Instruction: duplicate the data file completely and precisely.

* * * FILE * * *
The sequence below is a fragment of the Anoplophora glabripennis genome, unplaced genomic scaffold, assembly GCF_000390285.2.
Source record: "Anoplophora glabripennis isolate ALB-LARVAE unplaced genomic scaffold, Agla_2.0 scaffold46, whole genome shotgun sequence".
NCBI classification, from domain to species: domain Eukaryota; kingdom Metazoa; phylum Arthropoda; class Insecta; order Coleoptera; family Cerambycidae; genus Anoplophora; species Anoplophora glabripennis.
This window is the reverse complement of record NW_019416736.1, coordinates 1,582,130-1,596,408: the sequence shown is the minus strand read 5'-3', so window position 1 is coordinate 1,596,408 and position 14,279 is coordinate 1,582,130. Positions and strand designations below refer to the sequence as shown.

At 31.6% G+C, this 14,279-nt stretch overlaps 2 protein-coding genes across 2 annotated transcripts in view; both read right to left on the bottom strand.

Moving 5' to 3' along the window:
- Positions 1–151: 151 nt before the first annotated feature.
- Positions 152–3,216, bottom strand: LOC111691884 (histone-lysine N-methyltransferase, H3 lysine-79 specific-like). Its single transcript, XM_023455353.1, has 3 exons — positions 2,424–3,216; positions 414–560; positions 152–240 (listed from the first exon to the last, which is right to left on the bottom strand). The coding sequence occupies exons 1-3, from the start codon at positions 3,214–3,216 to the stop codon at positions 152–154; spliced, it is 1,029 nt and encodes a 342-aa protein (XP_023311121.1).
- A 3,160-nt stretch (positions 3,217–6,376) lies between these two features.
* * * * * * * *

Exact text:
The sequence below is a fragment of the Anoplophora glabripennis genome, unplaced genomic scaffold, assembly GCF_000390285.2.
Source record: "Anoplophora glabripennis isolate ALB-LARVAE unplaced genomic scaffold, Agla_2.0 scaffold46, whole genome shotgun sequence".
NCBI classification, from domain to species: domain Eukaryota; kingdom Metazoa; phylum Arthropoda; class Insecta; order Coleoptera; family Cerambycidae; genus Anoplophora; species Anoplophora glabripennis.
This window is the reverse complement of record NW_019416736.1, coordinates 1,582,130-1,596,408: the sequence shown is the minus strand read 5'-3', so window position 1 is coordinate 1,596,408 and position 14,279 is coordinate 1,582,130. Positions and strand designations below refer to the sequence as shown.

At 31.6% G+C, this 14,279-nt stretch overlaps 2 protein-coding genes across 2 annotated transcripts in view; both read right to left on the bottom strand.

Moving 5' to 3' along the window:
- Positions 1–151: 151 nt before the first annotated feature.
- Positions 152–3,216, bottom strand: LOC111691884 (histone-lysine N-methyltransferase, H3 lysine-79 specific-like). Its single transcript, XM_023455353.1, has 3 exons — positions 2,424–3,216; positions 414–560; positions 152–240 (listed from the first exon to the last, which is right to left on the bottom strand). The coding sequence occupies exons 1-3, from the start codon at positions 3,214–3,216 to the stop codon at positions 152–154; spliced, it is 1,029 nt and encodes a 342-aa protein (XP_023311121.1).
- A 3,160-nt stretch (positions 3,217–6,376) lies between these two features.